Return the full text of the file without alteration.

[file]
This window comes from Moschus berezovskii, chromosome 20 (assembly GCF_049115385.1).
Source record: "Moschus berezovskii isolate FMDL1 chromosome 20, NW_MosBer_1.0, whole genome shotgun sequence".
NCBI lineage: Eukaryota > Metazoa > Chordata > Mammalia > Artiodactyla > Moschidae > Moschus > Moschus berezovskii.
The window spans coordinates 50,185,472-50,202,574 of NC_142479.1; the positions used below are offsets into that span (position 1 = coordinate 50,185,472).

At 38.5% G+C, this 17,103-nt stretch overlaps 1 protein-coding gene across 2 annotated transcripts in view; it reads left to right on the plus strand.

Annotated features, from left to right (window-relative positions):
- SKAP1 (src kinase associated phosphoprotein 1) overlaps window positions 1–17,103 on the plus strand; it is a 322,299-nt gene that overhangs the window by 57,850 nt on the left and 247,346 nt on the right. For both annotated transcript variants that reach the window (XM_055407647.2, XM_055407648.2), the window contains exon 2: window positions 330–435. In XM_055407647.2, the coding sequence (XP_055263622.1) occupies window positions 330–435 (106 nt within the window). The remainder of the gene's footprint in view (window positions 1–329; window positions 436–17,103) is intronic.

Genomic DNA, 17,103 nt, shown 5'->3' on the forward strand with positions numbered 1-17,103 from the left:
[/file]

This window comes from Moschus berezovskii, chromosome 20 (assembly GCF_049115385.1).
Source record: "Moschus berezovskii isolate FMDL1 chromosome 20, NW_MosBer_1.0, whole genome shotgun sequence".
NCBI lineage: Eukaryota > Metazoa > Chordata > Mammalia > Artiodactyla > Moschidae > Moschus > Moschus berezovskii.
The window spans coordinates 50,185,472-50,202,574 of NC_142479.1; the positions used below are offsets into that span (position 1 = coordinate 50,185,472).

At 38.5% G+C, this 17,103-nt stretch overlaps 1 protein-coding gene across 2 annotated transcripts in view; it reads left to right on the plus strand.

Annotated features, from left to right (window-relative positions):
- SKAP1 (src kinase associated phosphoprotein 1) overlaps window positions 1–17,103 on the plus strand; it is a 322,299-nt gene that overhangs the window by 57,850 nt on the left and 247,346 nt on the right. For both annotated transcript variants that reach the window (XM_055407647.2, XM_055407648.2), the window contains exon 2: window positions 330–435. In XM_055407647.2, the coding sequence (XP_055263622.1) occupies window positions 330–435 (106 nt within the window). The remainder of the gene's footprint in view (window positions 1–329; window positions 436–17,103) is intronic.

Genomic DNA, 17,103 nt, shown 5'->3' on the forward strand with positions numbered 1-17,103 from the left: